Hello from our snowy farm in Limington.

We wish everyone a happy new year, hopefully this is the year that all of our resolutions stick and we become a horde of super heroes sprinting toward the sunrise. Here here.

We talk about the weather and we think about the moon. Both of these things affect our soil so they are fantastically important.

There is a hole in the top of our hoophouse that we haven’t fixed, but not for lack of trying. It is about the size of a checkerboard. Our friend Spike Dude climbed up there on a ladder and fell about 10 feet onto his back in the pac choi, then climbed up again and put a patch on it. I do not have much faith in the patch. Do you have any ideas?

Our goat Mooner is still giving about a half-gallon of milk a day – I suspect she just likes the one on one time with the grain bag that all milking mamas are awarded for their contribution to our good health. Their little log cabin is quite handsome in the snow. Contrary to popular belief the goats do not eat Christmas trees – but I am not going to remove the tree from their area, it’s theirs now, they can deal with it.

I bought two Volvos that do not run. One of them I bought in Rhode Island and drove 70mph on the highway to get home. My father is a mechanic and he said the car isn’t even safe enough to drive to Jongerdon’s.

I can’t call it Sleeper’s and I can’t stop buying the wrong Volvos.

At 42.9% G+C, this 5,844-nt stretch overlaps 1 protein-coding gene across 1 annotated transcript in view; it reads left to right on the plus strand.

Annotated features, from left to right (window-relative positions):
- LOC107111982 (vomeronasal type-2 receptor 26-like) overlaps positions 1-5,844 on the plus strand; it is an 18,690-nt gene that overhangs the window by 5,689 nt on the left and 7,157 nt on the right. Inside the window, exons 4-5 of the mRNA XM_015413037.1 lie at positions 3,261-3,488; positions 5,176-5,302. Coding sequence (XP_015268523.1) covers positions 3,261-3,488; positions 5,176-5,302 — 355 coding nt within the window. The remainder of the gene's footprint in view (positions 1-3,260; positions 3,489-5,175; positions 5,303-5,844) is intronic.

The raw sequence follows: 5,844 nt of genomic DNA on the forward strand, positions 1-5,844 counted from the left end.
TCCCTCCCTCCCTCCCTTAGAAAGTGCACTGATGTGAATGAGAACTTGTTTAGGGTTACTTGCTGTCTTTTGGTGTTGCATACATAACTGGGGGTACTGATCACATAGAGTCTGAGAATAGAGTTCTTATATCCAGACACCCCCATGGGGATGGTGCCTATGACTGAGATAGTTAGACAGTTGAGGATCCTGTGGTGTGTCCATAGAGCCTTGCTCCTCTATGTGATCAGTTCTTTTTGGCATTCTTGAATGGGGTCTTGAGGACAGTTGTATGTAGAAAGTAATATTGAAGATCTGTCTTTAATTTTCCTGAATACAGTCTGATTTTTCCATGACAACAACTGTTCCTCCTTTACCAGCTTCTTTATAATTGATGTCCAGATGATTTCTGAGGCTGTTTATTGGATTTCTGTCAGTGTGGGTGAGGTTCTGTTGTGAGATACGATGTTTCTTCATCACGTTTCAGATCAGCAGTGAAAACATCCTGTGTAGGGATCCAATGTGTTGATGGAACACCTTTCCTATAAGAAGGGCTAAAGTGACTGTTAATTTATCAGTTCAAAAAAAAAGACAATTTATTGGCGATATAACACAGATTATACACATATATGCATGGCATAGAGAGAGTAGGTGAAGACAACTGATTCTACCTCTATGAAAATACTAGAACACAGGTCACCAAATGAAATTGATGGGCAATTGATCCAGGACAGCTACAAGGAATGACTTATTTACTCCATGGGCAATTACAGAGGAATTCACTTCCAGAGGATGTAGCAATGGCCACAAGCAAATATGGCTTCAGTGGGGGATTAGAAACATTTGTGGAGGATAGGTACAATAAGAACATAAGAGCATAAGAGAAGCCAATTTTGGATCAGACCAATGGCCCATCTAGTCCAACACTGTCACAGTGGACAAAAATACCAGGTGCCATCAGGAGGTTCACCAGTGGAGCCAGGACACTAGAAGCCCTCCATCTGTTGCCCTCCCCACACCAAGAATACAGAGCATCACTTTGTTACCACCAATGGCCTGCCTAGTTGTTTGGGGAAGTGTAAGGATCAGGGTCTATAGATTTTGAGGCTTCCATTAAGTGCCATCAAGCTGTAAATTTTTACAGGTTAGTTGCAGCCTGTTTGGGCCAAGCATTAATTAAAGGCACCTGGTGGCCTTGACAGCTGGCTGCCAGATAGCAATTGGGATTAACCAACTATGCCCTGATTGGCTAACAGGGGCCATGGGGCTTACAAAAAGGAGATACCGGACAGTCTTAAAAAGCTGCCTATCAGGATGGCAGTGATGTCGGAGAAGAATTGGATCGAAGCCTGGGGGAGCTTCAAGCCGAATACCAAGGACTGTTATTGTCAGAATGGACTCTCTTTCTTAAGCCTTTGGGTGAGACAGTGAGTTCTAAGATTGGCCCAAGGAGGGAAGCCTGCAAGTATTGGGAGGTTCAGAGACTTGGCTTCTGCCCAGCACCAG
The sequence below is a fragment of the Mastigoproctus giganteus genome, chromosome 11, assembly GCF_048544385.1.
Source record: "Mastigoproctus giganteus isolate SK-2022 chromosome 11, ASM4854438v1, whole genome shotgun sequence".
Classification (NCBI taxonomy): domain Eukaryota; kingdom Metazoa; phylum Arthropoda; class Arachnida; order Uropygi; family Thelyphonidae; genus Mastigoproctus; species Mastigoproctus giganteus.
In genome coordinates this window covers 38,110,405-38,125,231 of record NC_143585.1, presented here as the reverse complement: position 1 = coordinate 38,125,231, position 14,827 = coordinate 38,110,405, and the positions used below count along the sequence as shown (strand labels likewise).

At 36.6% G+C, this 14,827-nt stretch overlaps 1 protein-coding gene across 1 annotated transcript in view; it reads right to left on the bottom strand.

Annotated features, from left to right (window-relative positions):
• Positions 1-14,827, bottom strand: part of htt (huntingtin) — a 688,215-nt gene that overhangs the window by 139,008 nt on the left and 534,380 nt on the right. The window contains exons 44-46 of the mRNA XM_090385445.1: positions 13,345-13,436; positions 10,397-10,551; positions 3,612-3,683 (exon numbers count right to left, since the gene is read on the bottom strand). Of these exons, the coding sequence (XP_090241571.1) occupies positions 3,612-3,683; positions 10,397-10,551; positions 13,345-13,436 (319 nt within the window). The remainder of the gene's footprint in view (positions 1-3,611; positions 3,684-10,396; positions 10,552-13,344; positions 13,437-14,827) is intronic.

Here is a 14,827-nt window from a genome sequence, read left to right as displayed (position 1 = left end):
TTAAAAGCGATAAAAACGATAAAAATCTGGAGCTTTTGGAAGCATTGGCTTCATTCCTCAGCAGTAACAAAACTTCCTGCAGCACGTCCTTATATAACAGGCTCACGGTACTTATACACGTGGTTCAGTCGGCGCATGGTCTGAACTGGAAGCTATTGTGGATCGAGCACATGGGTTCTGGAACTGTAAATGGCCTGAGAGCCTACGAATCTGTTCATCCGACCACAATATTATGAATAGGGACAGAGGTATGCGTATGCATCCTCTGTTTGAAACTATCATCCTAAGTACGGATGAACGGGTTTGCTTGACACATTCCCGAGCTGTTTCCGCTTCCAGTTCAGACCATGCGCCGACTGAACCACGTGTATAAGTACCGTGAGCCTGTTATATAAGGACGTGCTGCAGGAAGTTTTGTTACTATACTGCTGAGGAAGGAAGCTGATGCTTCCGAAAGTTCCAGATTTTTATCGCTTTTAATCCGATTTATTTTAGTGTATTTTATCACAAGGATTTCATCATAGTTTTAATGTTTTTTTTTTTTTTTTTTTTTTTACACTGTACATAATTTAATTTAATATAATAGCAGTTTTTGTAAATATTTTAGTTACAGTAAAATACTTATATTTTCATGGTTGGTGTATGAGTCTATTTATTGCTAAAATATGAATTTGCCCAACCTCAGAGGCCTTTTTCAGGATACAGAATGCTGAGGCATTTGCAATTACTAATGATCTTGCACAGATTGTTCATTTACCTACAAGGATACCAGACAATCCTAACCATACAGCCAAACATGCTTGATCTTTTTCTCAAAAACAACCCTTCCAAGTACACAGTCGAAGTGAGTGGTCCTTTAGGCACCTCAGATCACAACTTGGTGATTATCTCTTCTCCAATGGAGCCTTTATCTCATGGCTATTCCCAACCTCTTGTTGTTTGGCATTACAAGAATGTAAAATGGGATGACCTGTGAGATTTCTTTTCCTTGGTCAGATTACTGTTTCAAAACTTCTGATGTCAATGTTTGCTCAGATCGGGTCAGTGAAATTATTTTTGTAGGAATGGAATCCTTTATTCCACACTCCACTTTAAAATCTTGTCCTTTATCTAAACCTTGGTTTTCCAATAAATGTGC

We haven’t ordered seeds yet but we do own a fine collection of catalogues. They are like baby albums for plants. Oh how cute!

Alaena said there should be something in the newsletter about pizza so I will oblige and say that so far this year we have eaten zero pizzas. None. We did, however, make sausage using a grinder auger deal that Dylan and Alaena bought. The sausages were spicy and delicious.

Our winter CSA is humming along. With help from the Earle Family Farm, The Hancock Family Farm, Pork Hill Farm, Burnt Meadow Nursery and Hosac Farm we’ve been getting the food to the people. We call our operation the Foothill Farm Alliance. I always enjoy the drive from Limington to Conway on 113 – that is where we meet to divide the shares.

You know that drive? With the dark blue mountains and all the lakes? That is a great drive for coffee and mellow tunes.

Steve Colby (a relative of Spike’s) cleared some land for us basically doubling the size of our farm. He was out there in this great big excavator, plucking boulders the size of Cadillacs and spin-whipping them into a pile. Must feel strange to move and see the sun after all those years spent in the mud. Steve Colby is a great excavator.

Dylan and my great grandfather apparently loved books because our old house is filled with them. I love books too, as things to read but also just as things. Recently I found a tiny leather-bound copy of Edgar Allan Poe’s “The Gold Bug”. It was exciting to find, a real artifact. This has nothing to do with farming but everything to do with “The Gold Bug”.

We would love some feedback on vegetable varieties – are there things you used to eat that you cant find anymore that you would love to eat again? Tell us so we can grow new things. Share your knowledge with us – it’s selfish of you to keep your secret vegetable varieties from us.

I think that very well covers it. Bring on the snow, bring on the cold, bring on the tabletop games. Bring on the good beer, bring on the celeriac, bring on the best sleep of the year.

Peace and love and peace.

~Stowe (Marina, Dylan, and Alaena)

Stowe harvesting bok choy from the high tunnel.
Dyl and his freshly linked sausage.
Setting up for the winter share pick-up at Earle Family Farm.

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